Here’s a nice video I stumbled upon about Lisa Aubry’s group’s work at Utah State Uni. Climate change is having a positive effect on uinta ground squirrels, allowing them to fatten-up and attain weights higher than those recorded historically. This population is survival limited, and survival probability is higher the fatter the squirrels are, so abundance responds positively to this climate change. I can’t handle how cute those squirrels are 🙂 I wonder what will happen to the rest of the ecosystem as a result of trophic interactions and other effects of increased squirrel abundance? Maybe, if a basic description...

Migratory bird phenology

Migratory bird phenology Collaborators: Jacob Johansson, Jorgen Ripa, Niclas Jonzen, Theoretical Population Ecology and Evolution Group, Lund University Kristensen, N.P., Johansson, J., Ripa, J., Jonzen, N. (In press) Phenology of two interdependent traits in migratory birds in response to climate change, Proceedings of the Royal Society B Climate change leads to an earlier arrival of spring warming. This affects the phenology of many species (Forchhammer et al. 1998, Chmielewski & Rotzer 2001, Parmesan & Yohe 2003, Edwards & Richardson 2004, Menzel et al. 2006, Beebee 2009). For example, in migratory birds, the effects can flow up the trophic levels. Earlier warm temperatures leads...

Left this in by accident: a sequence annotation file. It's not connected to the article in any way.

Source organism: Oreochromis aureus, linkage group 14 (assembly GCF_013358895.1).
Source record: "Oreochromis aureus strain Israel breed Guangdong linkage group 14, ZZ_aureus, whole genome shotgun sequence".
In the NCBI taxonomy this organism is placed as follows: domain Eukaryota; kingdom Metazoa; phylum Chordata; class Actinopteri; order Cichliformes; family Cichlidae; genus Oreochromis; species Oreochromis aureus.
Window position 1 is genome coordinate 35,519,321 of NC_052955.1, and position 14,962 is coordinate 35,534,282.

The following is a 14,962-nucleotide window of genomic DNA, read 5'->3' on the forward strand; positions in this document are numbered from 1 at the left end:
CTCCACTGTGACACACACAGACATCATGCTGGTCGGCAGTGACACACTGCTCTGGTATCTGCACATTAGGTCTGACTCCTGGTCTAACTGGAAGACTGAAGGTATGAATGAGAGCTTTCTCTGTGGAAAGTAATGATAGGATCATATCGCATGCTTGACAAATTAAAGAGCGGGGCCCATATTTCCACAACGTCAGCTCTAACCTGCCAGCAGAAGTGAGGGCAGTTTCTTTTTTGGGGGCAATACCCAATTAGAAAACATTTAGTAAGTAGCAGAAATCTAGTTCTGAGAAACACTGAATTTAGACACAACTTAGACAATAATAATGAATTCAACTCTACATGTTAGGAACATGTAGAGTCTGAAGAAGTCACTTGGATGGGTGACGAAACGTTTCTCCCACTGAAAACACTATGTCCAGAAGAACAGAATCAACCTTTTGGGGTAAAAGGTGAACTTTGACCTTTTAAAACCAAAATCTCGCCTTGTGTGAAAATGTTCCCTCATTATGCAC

Lightning talk on migratory bird phenology

A lightning talk for our latest paper: Kristensen, Nadiah P., Jacob Johansson, Jörgen Ripa, and Niclas Jonzén. 2015. “Phenology of two interdependent traits in migratory birds in response to climate change.” Proceedings of the Royal Society B

On phenology and bet-hedging

Environmental fluctuations may cause natural selection to favor phenologies that systematically deviate from the resource maximizing strategy. In temporally variable environments, because fitness is taken from the geometric (not arithmetic) mean growth rate (Gillespie, 1974), this permits the evolution of bet-hedging strategies (Simons, 2011), which are strategies that maximises total fitness by reducing temporal variation at the cost of arithmetic mean fitness (Ripa et al. 2009). Bet-hedging may either involve a single conservative bet-hedging strategy (Philippi and Seger, 1989), or where polyphenism (variable phenotypic expression of the same genotype) is possible (Moran, 1992), lead to diversified bet-hedging strategies in partially...

The interesting case of blue tits in France

[Update: Four years after this blog post, I published a paper in Ecology Letters that was partly inspired by this system: Carryover effects from natal habitat type upon competitive ability lead to trait divergence or source–sink dynamics] I’ve recently been reading about a several decade long study centred around blue tits in France and on the island of Corsica. The work is being carried out by a group in the evolutionary ecology unit at the Centre D’Ecologie Fonctionnelle & Evolutive and it crosses over all kinds of interesting areas of ecology and evolution. The mainland study area is dominated by...

Are caterpillars really that important?